In my mind, there is a place I call ‘the dark place’. It’s a place that can provide great insight even though it’s not an easy or comfortable place to visit. I call it ‘the dark place’ because it’s where I go to find answers to the questions that I’ve been trying to answer for a long time.
Since I started this self-help/therapy journey as I call it, there have been three questions I’ve been trying to answer in a way that I can truly work with. Here they are with the answers that have come to me over the last week or so:
How do I write in a way that’s not playing ‘the blame game’?
Answer: By not assigning ‘blame’ to anyone for what they said or did. This means I will say this was said or done to me, and I reacted to it in such-and-such way because of where I was at in my life physically, mentally, and emotionally.
This answer then led to this question:
How do I address what was said and done to me without speculating on a person’s motives or intentions?
Answer: By coming right out and saying I’m not going to speculate on a person’s motives or intentions behind what they said or did because that’s not knowledge I have in the first place. An individual person is the only one who can say why did or said what they did, and they’re responsible for their own thoughts and feelings as to why they said or did what they did. Just as I am responsible for how I respond to what they said or did.
These questions and answers led to this question:
Why do this in writing and not in person?
Answer: From the time I was a kid, all the advice columnists I’ve ever read like Deary Abby, Ann Landers, Dr. Joyce Brothers and a host of others have always advised people to write down their thoughts and feelings in response to other people’s words and actions. This is done in order to get everything out in the open without any interruption or any kind of pushback. For a lot of people, talking about their thoughts and feelings, and experiences, especially those that are painful or are different than another person’s isn’t easy. A fair number of people in this world don’t take difficult emotions or experiences very well, or they tend to get their back up first instead of just listening and taking time to process their own emotions.
A while back I saw a clip from the Apple TV show ‘Ted Lasso’ (it’s about an American who goes to England to coach a British soccer team, or football club as they call it across the pond there). In this clip, the main character Ted Lasso (played by Jason Sudeikis) is in a pub telling a story about a sign he saw in a school once that said, Be Curious, Not Judgmental’. It’s a mantra of the show (along with the single word ‘Believe’). But the phrase, ‘Be Curious, Not Judgmental’ said so much to me. Because I’ve always felt curious more than anything I realize that curiosity can keep me from being judgmental, and has all my life. Curiosity to me means being open to other experiences, thoughts, and feelings even when they are difficult and painful. I believe curiosity is born from conscience, empathy, compassion, and love. Being judgmental I believe is living by a very rigid set of rules that can kill curiosity and bury conscience, empathy, compassion, and turn love into hate.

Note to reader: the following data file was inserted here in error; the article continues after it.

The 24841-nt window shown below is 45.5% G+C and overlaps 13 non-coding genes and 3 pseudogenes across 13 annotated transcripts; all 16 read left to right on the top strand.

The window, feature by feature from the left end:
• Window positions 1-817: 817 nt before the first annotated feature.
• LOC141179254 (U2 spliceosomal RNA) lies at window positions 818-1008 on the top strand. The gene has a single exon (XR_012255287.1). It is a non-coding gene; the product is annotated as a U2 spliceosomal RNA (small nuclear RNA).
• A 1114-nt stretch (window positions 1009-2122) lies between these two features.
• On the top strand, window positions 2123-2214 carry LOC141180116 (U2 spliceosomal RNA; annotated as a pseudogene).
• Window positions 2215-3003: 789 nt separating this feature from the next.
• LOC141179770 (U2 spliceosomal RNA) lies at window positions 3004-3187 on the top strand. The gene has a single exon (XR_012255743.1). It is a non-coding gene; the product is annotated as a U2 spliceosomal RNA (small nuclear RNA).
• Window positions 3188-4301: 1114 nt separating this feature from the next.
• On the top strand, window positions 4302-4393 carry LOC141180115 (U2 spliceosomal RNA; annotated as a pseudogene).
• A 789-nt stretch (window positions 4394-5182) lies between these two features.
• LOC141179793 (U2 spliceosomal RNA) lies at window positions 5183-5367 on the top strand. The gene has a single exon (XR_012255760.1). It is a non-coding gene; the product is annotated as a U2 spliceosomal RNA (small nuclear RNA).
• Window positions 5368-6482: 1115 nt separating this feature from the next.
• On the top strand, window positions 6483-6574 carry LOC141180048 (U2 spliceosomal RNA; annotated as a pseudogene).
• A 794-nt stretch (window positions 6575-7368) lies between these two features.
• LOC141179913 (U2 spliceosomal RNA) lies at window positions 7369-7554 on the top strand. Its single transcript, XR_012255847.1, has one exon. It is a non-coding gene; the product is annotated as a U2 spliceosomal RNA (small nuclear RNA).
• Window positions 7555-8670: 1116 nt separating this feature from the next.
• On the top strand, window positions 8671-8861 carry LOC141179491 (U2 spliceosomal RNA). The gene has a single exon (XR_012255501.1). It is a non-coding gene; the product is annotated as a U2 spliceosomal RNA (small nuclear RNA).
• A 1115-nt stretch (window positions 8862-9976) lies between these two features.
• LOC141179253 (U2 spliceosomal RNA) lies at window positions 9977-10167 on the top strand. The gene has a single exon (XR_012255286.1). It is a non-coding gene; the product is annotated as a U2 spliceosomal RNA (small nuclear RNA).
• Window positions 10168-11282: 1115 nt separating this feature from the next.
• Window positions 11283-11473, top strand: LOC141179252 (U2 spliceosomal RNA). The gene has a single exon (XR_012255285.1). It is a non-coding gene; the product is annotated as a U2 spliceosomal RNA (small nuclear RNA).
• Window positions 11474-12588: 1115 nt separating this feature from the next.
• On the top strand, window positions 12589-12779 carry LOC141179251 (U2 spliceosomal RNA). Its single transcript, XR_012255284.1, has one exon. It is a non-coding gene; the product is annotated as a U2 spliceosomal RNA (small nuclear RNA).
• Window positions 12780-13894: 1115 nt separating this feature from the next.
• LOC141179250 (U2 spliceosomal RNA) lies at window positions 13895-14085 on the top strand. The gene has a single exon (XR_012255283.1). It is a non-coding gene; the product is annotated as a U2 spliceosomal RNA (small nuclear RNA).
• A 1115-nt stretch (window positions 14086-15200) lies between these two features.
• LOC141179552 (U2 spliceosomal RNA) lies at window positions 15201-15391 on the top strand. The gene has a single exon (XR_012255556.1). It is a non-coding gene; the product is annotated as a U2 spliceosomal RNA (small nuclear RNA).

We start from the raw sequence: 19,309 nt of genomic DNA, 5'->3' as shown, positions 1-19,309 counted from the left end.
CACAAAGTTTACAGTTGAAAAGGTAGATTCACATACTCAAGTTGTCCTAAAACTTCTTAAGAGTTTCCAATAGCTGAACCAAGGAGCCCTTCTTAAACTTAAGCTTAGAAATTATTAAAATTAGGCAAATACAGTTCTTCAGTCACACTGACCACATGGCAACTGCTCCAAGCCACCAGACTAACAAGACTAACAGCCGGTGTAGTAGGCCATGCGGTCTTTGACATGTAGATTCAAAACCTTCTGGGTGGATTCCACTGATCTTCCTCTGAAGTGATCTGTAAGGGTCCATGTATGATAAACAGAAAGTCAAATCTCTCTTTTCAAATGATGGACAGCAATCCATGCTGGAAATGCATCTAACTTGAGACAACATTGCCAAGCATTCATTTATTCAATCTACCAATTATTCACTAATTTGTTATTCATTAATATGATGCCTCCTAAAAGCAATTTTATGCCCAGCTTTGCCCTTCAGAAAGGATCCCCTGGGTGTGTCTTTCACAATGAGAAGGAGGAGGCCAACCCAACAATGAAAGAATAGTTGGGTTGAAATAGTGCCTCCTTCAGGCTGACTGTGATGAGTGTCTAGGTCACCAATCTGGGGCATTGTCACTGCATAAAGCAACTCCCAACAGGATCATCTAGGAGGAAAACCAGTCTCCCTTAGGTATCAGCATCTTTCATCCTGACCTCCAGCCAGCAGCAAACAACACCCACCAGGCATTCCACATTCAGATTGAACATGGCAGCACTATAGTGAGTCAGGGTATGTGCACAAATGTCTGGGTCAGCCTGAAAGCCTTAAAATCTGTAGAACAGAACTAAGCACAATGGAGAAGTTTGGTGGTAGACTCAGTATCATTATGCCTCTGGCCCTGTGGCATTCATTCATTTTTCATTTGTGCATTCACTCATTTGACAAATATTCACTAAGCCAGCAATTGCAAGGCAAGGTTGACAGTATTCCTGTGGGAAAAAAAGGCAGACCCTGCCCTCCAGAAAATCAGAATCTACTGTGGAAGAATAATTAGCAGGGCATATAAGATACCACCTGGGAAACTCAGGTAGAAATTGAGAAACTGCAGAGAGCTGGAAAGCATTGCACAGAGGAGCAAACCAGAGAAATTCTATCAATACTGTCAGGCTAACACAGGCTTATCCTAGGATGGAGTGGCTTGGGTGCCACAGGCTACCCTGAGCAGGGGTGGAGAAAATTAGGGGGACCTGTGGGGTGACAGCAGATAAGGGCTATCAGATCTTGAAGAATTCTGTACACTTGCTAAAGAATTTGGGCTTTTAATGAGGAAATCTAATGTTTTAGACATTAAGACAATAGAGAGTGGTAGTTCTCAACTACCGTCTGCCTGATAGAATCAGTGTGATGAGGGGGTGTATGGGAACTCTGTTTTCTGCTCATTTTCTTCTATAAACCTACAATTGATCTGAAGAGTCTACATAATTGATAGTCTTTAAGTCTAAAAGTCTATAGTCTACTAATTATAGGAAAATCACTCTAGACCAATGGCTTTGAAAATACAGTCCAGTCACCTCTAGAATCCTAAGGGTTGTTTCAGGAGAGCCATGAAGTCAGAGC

I know I can rant-and-rave with the best of them, and get down-and-dirty, too. I stand by that because sometimes I believe it’s needed to get people’s attention and it’s also honest. And honesty and truth are more important than trying to walk on eggshells worrying about someone not taking your truth and honesty very well. I’ve spent too many years appeasing people when I shouldn’t have done that at all. And I’ve responded to people by freezing or fawning over them when I shouldn’t have. Most of all, I’ve spent way too much time worrying about what people will think of me than living my life.
I’ve struggled to write this out for quite some time in the hope I could get it right. It’s not perfect but then nothing is in life no matter how much some people pursue that or try to force it onto other people. To those people I say this, ‘Be Curious, Not Judgmental.”
This is yet another moment of clarity that has changed me for the better. And I hope it helps anyone reading it understand themselves, and learn how to heal and love themselves in return.